We established our Healthcare Technology Management (HTM) program over 2 years ago with one of the largest hospitals in Tanzania and our oldest partner, Bugando Medical Centre (BMC). Since then, the program has been improving infrastructure and introducing new practices with BMC’s Engineering Department, so engineers are better able to serve the hospital. As the program continues to expand, we asked the staff about their work and how their experiences on the job has changed since HTM began.
A hospital’s ability to properly treat patients rests on the usability of its equipment, technology, and generator power. This is where the ever-critical engineers come in. Hospital engineers both fix and upkeep all hospital technology and equipment, spanning from defibrillators to oxygen plants. In doing so, they ensure that patients can get the procedures they need in a timely and safe manner.
We’re excited to introduce you to some members of the team!
The first face you see when walking in the door of BMC’s Engineering Department is Mary Fidelis’. She’s been working as a secretary there for 32 years. “[I] make sure that all the jobs in the Department are completed on time,” she explains. “So when the jobs are sealed, I [work to] make sure that the clients are also happy.”
The job tracking system introduced by the HTM program helps her manage work orders efficiently, giving full visibility and control of maintenance activities and ensuring faster turnaround on assignments, so clinicians do not have to wait very long for equipment to be ready to go. She also points to the new workshop (get a tour here!), saying that the more convenient working space has made “the environment [more] conducive and attractive.”
Next, pictured above is Emmanuel Silas, who’s been on the team for almost 4 years as a biomedical engineer. “Our aim is to save the [lives] of our patients, you know. So that’s why I chose to be a biomedical engineer.” His real passion is for upkeeping and fixing cancer treatment equipment. Testing the safety and performance of each machine, which he’s doing in the photo at the top of this news story, is key for making sure that equipment is ready to go.
Now, meet Nziza Rufuto¸ who’s been working as a biomedical technician at BMC for 4 years. “I like when I manage to work on something that becomes a help to someone who is in need,” she says, “when I manage to do that – that’s when I’m happy about my job.” With the HTM program’s introduction of Key Performance Indicators (KPIs), Nziza says that “you know exactly what you are doing, and you measure what you’re doing and you know where to improve…” Apart from tracking and identifying bottlenecks, KPIs motivate staff by making work more visible and opening space for further growth.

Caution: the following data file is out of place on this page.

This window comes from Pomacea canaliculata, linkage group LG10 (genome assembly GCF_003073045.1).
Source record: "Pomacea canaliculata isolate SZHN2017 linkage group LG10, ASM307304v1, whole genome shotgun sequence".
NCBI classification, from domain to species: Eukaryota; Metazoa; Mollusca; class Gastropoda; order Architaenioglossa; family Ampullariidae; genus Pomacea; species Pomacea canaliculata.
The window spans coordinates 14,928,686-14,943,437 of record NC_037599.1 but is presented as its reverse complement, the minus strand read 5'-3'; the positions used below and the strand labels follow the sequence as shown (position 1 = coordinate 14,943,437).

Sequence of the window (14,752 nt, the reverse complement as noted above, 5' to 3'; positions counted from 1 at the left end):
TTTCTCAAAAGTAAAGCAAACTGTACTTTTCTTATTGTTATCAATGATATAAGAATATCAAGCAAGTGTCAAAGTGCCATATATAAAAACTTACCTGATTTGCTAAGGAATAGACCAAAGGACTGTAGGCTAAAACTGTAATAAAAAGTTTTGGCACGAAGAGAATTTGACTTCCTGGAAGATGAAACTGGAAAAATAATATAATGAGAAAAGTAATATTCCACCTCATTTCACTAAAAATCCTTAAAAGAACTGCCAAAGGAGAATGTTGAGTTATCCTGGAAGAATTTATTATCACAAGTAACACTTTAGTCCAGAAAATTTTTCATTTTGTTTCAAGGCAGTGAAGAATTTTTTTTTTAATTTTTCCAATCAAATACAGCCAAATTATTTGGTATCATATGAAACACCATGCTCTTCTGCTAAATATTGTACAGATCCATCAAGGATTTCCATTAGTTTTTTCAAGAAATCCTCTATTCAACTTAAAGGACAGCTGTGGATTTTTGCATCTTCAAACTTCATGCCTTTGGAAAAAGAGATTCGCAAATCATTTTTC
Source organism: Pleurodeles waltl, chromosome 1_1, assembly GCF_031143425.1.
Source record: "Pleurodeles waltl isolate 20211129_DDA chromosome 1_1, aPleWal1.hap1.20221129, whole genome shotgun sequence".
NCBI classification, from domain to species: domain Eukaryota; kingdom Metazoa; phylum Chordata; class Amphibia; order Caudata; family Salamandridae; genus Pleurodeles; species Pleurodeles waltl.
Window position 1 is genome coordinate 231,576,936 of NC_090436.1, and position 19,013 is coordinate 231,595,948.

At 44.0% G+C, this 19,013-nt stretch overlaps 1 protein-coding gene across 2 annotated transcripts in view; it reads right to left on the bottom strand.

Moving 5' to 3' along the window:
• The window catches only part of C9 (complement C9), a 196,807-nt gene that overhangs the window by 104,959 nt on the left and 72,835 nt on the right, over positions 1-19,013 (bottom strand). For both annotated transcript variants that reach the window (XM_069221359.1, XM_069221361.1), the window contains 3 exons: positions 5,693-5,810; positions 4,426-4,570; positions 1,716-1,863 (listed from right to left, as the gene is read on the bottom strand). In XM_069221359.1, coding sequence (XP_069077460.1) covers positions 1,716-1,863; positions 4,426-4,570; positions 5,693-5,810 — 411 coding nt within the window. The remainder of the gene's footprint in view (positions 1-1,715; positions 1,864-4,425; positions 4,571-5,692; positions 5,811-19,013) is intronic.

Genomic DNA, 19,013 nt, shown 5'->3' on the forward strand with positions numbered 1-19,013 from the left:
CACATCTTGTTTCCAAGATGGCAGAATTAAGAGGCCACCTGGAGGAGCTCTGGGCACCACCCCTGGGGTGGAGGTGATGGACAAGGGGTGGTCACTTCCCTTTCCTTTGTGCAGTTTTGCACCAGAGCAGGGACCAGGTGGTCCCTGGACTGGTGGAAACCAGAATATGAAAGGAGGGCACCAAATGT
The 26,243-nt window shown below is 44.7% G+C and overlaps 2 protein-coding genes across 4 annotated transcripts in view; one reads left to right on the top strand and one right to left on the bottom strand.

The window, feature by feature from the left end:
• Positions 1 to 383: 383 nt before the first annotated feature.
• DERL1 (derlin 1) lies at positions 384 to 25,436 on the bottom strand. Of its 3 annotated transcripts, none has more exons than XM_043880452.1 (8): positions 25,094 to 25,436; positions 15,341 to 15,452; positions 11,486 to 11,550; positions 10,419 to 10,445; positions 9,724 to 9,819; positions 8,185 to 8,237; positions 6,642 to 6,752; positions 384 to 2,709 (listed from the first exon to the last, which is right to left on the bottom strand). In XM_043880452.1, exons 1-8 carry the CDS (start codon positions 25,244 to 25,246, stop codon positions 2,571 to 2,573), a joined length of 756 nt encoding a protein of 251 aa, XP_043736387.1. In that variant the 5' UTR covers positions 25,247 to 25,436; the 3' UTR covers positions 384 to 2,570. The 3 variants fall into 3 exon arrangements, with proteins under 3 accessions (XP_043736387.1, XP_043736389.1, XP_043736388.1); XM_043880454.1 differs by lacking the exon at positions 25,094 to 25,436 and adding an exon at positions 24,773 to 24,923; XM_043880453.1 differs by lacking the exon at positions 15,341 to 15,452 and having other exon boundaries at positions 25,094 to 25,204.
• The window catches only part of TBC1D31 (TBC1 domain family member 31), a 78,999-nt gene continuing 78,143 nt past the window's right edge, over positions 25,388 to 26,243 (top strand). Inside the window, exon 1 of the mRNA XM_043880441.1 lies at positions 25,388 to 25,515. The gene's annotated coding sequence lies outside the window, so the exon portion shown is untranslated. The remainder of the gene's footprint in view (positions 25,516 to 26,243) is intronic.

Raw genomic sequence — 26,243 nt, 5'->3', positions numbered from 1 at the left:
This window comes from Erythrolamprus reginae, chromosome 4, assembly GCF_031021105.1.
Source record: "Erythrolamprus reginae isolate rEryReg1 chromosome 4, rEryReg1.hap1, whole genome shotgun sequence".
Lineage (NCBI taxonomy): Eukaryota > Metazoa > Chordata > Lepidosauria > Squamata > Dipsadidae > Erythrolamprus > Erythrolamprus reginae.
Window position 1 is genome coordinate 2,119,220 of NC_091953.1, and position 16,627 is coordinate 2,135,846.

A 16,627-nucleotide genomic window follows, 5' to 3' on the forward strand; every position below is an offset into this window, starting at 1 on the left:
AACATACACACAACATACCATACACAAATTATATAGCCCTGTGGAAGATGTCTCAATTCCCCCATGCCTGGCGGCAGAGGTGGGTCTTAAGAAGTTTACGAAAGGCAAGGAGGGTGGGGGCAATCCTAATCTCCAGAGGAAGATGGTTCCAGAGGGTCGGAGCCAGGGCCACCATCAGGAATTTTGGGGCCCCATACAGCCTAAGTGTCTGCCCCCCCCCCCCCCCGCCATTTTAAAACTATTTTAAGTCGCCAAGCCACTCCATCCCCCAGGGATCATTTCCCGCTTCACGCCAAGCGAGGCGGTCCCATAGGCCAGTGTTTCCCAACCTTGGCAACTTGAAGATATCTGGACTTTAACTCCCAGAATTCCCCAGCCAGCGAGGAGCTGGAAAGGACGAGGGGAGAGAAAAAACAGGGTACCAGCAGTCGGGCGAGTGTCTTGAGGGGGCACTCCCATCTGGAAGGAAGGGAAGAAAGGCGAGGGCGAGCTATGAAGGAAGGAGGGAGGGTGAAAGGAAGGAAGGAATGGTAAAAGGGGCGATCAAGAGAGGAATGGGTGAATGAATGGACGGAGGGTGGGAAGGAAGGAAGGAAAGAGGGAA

Nziza will be saying goodbye temporarily to the Department this year when she leaves to pursue a Bachelor’s degree in Electrical and Biomedical Engineering. Her plan is to return to BMC’s Engineering Department with enriched skills after completing her studies (learn more about Nziza’s here!).
Next up, Dianes Moses, also a biomedical technician. Dianes has played a critical role in implementing the Work in Progress room. This room is one of the new workshop’s core elements where the engineers’ work is organized and monitored with visual management boards like the ones in the picture. Like Nziza, she’s also pursuing her degree in Biomedical Engineering. We wish them all the best in their studies!
In the above photo, Senior Biomedical Technician, Everest Magoti, explains how the KPI board works. Magoti has been with the Department for over 20 years, specializing in maintaining ICU and operating theater equipment. When asked why he decided to pursue this career those many years ago, he said there were two reasons: “Of course, [the] first [was] to help the people and [the] second [was] to make long-living medical equipment.”
Finally, Jumanne Seleman, the head of Mechanical Section, has been with the Department as a mechanical technician for 15 years. A champion of KPIs and job tracking, Seleman and his team record and monitor the performance of BMC’s Oxygen plants, ensuring that minimum oxygen purity and pressure levels are maintained to efficiently serve the hospital.